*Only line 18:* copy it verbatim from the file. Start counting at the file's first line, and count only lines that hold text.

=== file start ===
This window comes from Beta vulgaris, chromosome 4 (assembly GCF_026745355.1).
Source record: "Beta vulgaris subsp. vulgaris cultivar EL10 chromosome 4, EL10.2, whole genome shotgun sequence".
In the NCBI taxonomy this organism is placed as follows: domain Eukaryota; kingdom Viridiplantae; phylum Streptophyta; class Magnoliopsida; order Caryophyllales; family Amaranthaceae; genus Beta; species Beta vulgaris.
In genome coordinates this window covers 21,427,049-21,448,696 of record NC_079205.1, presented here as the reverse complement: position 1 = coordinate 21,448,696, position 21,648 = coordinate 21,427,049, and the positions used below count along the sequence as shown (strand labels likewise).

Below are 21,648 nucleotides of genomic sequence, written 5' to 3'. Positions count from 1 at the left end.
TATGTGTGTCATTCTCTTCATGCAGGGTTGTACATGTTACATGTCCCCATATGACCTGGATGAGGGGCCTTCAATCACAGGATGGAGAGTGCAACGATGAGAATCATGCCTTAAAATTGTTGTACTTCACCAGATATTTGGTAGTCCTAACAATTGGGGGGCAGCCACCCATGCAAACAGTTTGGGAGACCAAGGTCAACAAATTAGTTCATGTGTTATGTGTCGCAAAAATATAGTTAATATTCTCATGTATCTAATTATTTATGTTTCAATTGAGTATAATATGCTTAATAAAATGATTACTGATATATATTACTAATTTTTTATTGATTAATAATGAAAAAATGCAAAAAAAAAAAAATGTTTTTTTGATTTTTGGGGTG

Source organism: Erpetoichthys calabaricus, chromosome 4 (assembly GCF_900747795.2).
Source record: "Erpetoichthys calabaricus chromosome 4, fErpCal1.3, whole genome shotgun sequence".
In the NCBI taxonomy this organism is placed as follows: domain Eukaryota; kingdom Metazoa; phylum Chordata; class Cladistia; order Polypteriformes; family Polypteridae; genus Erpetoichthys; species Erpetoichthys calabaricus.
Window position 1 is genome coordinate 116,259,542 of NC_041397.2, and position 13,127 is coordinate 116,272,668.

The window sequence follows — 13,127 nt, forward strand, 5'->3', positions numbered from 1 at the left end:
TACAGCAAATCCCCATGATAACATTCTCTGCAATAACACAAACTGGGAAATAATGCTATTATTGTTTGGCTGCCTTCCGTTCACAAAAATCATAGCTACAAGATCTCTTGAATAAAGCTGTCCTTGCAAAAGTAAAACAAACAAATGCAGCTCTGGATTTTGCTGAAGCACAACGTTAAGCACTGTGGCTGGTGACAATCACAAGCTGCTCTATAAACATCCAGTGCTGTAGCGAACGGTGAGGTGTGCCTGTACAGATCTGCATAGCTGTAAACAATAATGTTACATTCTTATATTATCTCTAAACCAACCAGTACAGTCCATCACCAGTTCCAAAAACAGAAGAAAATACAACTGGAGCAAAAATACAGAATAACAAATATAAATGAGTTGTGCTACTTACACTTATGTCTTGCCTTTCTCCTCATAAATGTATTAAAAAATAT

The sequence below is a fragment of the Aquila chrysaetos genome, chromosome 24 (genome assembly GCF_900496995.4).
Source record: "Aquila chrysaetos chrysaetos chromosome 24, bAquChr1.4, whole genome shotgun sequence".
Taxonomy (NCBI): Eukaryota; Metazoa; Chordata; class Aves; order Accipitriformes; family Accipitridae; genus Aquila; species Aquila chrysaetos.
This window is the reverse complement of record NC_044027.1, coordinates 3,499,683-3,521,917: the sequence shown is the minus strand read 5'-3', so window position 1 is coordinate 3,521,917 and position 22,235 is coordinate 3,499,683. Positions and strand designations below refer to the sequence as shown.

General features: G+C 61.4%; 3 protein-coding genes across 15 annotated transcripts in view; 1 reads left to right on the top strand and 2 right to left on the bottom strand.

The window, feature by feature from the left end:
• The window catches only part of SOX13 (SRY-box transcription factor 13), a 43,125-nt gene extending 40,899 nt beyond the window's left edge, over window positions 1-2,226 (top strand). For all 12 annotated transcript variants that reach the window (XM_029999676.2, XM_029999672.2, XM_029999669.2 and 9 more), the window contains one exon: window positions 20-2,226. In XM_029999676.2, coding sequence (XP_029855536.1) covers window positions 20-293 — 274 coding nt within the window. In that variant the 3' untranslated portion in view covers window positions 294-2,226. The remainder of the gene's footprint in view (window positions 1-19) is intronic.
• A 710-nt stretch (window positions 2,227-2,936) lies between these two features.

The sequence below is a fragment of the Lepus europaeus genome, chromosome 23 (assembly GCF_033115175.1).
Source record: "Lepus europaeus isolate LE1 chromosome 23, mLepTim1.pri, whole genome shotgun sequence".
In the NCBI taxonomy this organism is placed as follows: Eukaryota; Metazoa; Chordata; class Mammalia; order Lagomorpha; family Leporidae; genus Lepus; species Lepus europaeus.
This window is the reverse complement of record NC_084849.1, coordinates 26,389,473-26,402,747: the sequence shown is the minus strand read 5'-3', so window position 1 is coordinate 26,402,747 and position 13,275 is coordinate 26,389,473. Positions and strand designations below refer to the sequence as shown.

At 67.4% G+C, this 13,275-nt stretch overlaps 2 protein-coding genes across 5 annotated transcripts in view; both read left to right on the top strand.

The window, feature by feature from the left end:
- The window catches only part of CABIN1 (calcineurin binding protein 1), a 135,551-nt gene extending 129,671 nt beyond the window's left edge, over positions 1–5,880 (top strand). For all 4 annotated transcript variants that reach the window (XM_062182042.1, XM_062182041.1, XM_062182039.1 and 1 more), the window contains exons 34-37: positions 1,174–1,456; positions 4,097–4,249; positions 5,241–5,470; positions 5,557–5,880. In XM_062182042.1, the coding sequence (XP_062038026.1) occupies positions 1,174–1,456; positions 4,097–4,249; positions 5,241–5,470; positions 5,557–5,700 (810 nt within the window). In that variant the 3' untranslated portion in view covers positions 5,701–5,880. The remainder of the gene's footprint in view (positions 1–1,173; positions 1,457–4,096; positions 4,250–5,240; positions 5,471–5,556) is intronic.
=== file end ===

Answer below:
The window, feature by feature from the left end: